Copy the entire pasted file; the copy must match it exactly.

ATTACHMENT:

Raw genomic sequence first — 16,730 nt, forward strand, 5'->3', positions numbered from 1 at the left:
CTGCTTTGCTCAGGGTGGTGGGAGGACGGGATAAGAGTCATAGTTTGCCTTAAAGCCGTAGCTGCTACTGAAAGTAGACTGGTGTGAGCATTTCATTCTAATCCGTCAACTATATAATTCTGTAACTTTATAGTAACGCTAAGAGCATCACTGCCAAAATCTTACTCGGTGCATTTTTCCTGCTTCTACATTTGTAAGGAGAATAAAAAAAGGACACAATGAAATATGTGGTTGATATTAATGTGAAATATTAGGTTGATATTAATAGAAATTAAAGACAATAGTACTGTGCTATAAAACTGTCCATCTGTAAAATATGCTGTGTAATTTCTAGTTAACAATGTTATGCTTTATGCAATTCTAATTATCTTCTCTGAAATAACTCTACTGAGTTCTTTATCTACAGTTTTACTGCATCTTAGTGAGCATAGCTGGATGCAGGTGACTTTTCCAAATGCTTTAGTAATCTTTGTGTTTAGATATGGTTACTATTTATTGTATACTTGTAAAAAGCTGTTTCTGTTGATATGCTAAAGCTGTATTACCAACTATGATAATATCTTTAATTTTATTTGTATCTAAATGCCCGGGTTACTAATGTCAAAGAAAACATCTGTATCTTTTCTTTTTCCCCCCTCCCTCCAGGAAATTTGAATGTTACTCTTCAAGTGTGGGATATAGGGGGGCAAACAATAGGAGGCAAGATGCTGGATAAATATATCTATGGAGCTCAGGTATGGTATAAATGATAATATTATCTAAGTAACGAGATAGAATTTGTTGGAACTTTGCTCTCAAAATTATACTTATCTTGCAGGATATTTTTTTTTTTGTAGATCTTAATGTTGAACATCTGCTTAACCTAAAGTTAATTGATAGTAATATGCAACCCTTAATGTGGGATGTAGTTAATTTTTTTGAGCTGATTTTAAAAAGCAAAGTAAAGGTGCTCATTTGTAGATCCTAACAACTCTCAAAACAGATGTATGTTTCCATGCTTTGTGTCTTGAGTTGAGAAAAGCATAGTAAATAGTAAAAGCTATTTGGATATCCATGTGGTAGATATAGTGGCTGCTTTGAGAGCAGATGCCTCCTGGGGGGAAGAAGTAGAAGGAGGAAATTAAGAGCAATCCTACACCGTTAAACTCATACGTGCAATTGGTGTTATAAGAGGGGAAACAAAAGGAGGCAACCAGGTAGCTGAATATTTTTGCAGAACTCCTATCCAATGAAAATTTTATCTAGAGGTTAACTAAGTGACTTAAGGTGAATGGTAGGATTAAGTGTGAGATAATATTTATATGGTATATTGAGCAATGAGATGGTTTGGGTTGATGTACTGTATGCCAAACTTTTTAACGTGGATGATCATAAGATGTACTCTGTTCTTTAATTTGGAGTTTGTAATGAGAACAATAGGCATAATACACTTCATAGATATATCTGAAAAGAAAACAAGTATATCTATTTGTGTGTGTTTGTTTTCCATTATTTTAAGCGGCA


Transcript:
Raw genomic sequence first — 16,730 nt, forward strand, 5'->3', positions numbered from 1 at the left:
CTGCTTTGCTCAGGGTGGTGGGAGGACGGGATAAGAGTCATAGTTTGCCTTAAAGCCGTAGCTGCTACTGAAAGTAGACTGGTGTGAGCATTTCATTCTAATCCGTCAACTATATAATTCTGTAACTTTATAGTAACGCTAAGAGCATCACTGCCAAAATCTTACTCGGTGCATTTTTCCTGCTTCTACATTTGTAAGGAGAATAAAAAAAGGACACAATGAAATATGTGGTTGATATTAATGTGAAATATTAGGTTGATATTAATAGAAATTAAAGACAATAGTACTGTGCTATAAAACTGTCCATCTGTAAAATATGCTGTGTAATTTCTAGTTAACAATGTTATGCTTTATGCAATTCTAATTATCTTCTCTGAAATAACTCTACTGAGTTCTTTATCTACAGTTTTACTGCATCTTAGTGAGCATAGCTGGATGCAGGTGACTTTTCCAAATGCTTTAGTAATCTTTGTGTTTAGATATGGTTACTATTTATTGTATACTTGTAAAAAGCTGTTTCTGTTGATATGCTAAAGCTGTATTACCAACTATGATAATATCTTTAATTTTATTTGTATCTAAATGCCCGGGTTACTAATGTCAAAGAAAACATCTGTATCTTTTCTTTTTCCCCCCTCCCTCCAGGAAATTTGAATGTTACTCTTCAAGTGTGGGATATAGGGGGGCAAACAATAGGAGGCAAGATGCTGGATAAATATATCTATGGAGCTCAGGTATGGTATAAATGATAATATTATCTAAGTAACGAGATAGAATTTGTTGGAACTTTGCTCTCAAAATTATACTTATCTTGCAGGATATTTTTTTTTTTGTAGATCTTAATGTTGAACATCTGCTTAACCTAAAGTTAATTGATAGTAATATGCAACCCTTAATGTGGGATGTAGTTAATTTTTTTGAGCTGATTTTAAAAAGCAAAGTAAAGGTGCTCATTTGTAGATCCTAACAACTCTCAAAACAGATGTATGTTTCCATGCTTTGTGTCTTGAGTTGAGAAAAGCATAGTAAATAGTAAAAGCTATTTGGATATCCATGTGGTAGATATAGTGGCTGCTTTGAGAGCAGATGCCTCCTGGGGGGAAGAAGTAGAAGGAGGAAATTAAGAGCAATCCTACACCGTTAAACTCATACGTGCAATTGGTGTTATAAGAGGGGAAACAAAAGGAGGCAACCAGGTAGCTGAATATTTTTGCAGAACTCCTATCCAATGAAAATTTTATCTAGAGGTTAACTAAGTGACTTAAGGTGAATGGTAGGATTAAGTGTGAGATAATATTTATATGGTATATTGAGCAATGAGATGGTTTGGGTTGATGTACTGTATGCCAAACTTTTTAACGTGGATGATCATAAGATGTACTCTGTTCTTTAATTTGGAGTTTGTAATGAGAACAATAGGCATAATACACTTCATAGATATATCTGAAAAGAAAACAAGTATATCTATTTGTGTGTGTTTGTTTTCCATTATTTTAAGCGGCA